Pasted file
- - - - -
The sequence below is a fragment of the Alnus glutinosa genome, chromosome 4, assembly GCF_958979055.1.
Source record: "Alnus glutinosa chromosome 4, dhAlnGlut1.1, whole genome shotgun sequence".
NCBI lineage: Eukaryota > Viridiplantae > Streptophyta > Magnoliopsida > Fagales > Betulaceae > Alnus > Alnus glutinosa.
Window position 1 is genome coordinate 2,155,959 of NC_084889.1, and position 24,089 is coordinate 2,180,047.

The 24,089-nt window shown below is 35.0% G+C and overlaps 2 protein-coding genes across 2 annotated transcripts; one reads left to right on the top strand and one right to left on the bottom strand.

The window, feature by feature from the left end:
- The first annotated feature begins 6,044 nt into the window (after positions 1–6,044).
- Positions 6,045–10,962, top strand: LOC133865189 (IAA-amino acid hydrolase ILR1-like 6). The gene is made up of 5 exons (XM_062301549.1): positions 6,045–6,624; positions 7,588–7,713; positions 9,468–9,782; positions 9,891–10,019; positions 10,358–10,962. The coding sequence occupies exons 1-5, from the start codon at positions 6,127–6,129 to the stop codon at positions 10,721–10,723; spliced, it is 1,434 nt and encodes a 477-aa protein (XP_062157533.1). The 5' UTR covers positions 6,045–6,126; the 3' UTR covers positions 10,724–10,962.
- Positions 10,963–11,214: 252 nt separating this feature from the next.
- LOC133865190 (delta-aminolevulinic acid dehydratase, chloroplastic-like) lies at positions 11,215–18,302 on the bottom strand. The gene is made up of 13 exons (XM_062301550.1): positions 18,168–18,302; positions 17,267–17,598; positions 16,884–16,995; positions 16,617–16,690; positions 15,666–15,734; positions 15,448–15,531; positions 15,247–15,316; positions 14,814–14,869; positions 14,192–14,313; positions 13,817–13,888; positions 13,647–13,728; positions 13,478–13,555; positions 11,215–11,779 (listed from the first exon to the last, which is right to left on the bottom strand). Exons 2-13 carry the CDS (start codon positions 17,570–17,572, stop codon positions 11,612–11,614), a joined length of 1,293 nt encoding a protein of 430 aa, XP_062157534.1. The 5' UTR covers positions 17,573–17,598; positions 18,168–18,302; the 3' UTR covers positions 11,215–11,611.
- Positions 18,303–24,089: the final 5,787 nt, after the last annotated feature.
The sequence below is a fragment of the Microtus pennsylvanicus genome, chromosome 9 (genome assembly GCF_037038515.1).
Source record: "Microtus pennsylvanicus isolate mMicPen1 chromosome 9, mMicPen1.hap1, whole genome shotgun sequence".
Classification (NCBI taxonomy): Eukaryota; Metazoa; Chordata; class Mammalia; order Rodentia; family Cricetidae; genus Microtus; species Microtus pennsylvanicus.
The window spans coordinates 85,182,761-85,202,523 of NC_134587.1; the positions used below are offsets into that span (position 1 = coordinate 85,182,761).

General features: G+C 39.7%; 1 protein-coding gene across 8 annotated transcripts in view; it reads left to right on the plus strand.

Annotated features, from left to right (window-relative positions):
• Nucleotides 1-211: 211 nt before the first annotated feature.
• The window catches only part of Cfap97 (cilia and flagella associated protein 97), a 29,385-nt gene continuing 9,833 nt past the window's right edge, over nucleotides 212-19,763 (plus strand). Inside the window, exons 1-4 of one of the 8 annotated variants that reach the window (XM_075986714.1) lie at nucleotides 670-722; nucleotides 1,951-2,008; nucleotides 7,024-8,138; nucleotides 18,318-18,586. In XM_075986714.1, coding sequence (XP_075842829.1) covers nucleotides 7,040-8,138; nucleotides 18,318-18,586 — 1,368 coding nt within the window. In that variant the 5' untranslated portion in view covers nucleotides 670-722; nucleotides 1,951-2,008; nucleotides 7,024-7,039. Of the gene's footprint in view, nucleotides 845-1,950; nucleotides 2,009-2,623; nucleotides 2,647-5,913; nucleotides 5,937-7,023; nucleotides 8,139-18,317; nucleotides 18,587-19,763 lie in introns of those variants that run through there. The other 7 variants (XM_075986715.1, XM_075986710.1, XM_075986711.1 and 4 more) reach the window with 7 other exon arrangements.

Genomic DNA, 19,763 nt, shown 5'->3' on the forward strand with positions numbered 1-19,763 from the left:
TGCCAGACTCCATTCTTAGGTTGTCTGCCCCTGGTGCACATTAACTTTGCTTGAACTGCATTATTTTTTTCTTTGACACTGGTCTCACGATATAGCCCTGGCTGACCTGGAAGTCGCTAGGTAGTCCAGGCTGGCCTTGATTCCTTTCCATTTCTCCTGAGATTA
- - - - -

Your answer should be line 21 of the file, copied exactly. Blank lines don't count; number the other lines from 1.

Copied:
TGCCAGACTCCATTCTTAGGTTGTCTGCCCCTGGTGCACATTAACTTTGCTTGAACTGCATTATTTTTTTCTTTGACACTGGTCTCACGATATAGCCCTGGCTGACCTGGAAGTCGCTAGGTAGTCCAGGCTGGCCTTGATTCCTTTCCATTTCTCCTGAGATTA